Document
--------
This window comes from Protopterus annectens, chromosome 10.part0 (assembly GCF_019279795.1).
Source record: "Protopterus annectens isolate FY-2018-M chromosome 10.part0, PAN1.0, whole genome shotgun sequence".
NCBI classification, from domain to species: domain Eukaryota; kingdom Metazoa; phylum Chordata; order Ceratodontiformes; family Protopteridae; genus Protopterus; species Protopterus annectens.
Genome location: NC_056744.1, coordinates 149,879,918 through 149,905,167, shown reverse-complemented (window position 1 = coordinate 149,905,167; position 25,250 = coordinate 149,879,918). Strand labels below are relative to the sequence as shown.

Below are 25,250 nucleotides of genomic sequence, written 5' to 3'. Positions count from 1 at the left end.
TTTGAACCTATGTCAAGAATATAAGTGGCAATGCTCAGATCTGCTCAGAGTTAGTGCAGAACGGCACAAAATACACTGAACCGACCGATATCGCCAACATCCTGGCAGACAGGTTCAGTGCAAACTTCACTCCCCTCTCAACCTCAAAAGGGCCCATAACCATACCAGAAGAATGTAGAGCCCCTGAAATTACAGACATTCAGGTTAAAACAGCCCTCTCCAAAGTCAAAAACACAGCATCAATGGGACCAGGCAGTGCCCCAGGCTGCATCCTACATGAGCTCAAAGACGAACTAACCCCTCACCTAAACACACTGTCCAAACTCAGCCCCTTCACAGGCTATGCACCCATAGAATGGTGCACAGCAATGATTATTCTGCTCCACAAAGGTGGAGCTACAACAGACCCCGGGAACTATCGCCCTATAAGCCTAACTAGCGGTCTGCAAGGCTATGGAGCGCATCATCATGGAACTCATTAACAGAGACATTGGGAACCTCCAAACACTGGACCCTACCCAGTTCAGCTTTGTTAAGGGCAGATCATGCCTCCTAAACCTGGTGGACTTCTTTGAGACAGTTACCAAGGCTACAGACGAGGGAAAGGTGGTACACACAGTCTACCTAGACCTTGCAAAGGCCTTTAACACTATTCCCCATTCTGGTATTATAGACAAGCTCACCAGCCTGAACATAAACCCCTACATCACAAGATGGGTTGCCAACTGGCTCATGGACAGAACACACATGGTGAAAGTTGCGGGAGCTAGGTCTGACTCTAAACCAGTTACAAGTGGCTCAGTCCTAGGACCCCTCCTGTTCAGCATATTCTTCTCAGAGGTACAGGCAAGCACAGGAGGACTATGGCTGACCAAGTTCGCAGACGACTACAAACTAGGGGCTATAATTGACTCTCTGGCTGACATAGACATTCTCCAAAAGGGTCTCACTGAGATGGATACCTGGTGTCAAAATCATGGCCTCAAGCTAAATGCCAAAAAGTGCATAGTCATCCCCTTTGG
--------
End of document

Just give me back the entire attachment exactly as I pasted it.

This window comes from Protopterus annectens, chromosome 10.part0 (assembly GCF_019279795.1).
Source record: "Protopterus annectens isolate FY-2018-M chromosome 10.part0, PAN1.0, whole genome shotgun sequence".
NCBI classification, from domain to species: domain Eukaryota; kingdom Metazoa; phylum Chordata; order Ceratodontiformes; family Protopteridae; genus Protopterus; species Protopterus annectens.
Genome location: NC_056744.1, coordinates 149,879,918 through 149,905,167, shown reverse-complemented (window position 1 = coordinate 149,905,167; position 25,250 = coordinate 149,879,918). Strand labels below are relative to the sequence as shown.

Below are 25,250 nucleotides of genomic sequence, written 5' to 3'. Positions count from 1 at the left end.
TTTGAACCTATGTCAAGAATATAAGTGGCAATGCTCAGATCTGCTCAGAGTTAGTGCAGAACGGCACAAAATACACTGAACCGACCGATATCGCCAACATCCTGGCAGACAGGTTCAGTGCAAACTTCACTCCCCTCTCAACCTCAAAAGGGCCCATAACCATACCAGAAGAATGTAGAGCCCCTGAAATTACAGACATTCAGGTTAAAACAGCCCTCTCCAAAGTCAAAAACACAGCATCAATGGGACCAGGCAGTGCCCCAGGCTGCATCCTACATGAGCTCAAAGACGAACTAACCCCTCACCTAAACACACTGTCCAAACTCAGCCCCTTCACAGGCTATGCACCCATAGAATGGTGCACAGCAATGATTATTCTGCTCCACAAAGGTGGAGCTACAACAGACCCCGGGAACTATCGCCCTATAAGCCTAACTAGCGGTCTGCAAGGCTATGGAGCGCATCATCATGGAACTCATTAACAGAGACATTGGGAACCTCCAAACACTGGACCCTACCCAGTTCAGCTTTGTTAAGGGCAGATCATGCCTCCTAAACCTGGTGGACTTCTTTGAGACAGTTACCAAGGCTACAGACGAGGGAAAGGTGGTACACACAGTCTACCTAGACCTTGCAAAGGCCTTTAACACTATTCCCCATTCTGGTATTATAGACAAGCTCACCAGCCTGAACATAAACCCCTACATCACAAGATGGGTTGCCAACTGGCTCATGGACAGAACACACATGGTGAAAGTTGCGGGAGCTAGGTCTGACTCTAAACCAGTTACAAGTGGCTCAGTCCTAGGACCCCTCCTGTTCAGCATATTCTTCTCAGAGGTACAGGCAAGCACAGGAGGACTATGGCTGACCAAGTTCGCAGACGACTACAAACTAGGGGCTATAATTGACTCTCTGGCTGACATAGACATTCTCCAAAAGGGTCTCACTGAGATGGATACCTGGTGTCAAAATCATGGCCTCAAGCTAAATGCCAAAAAGTGCATAGTCATCCCCTTTGG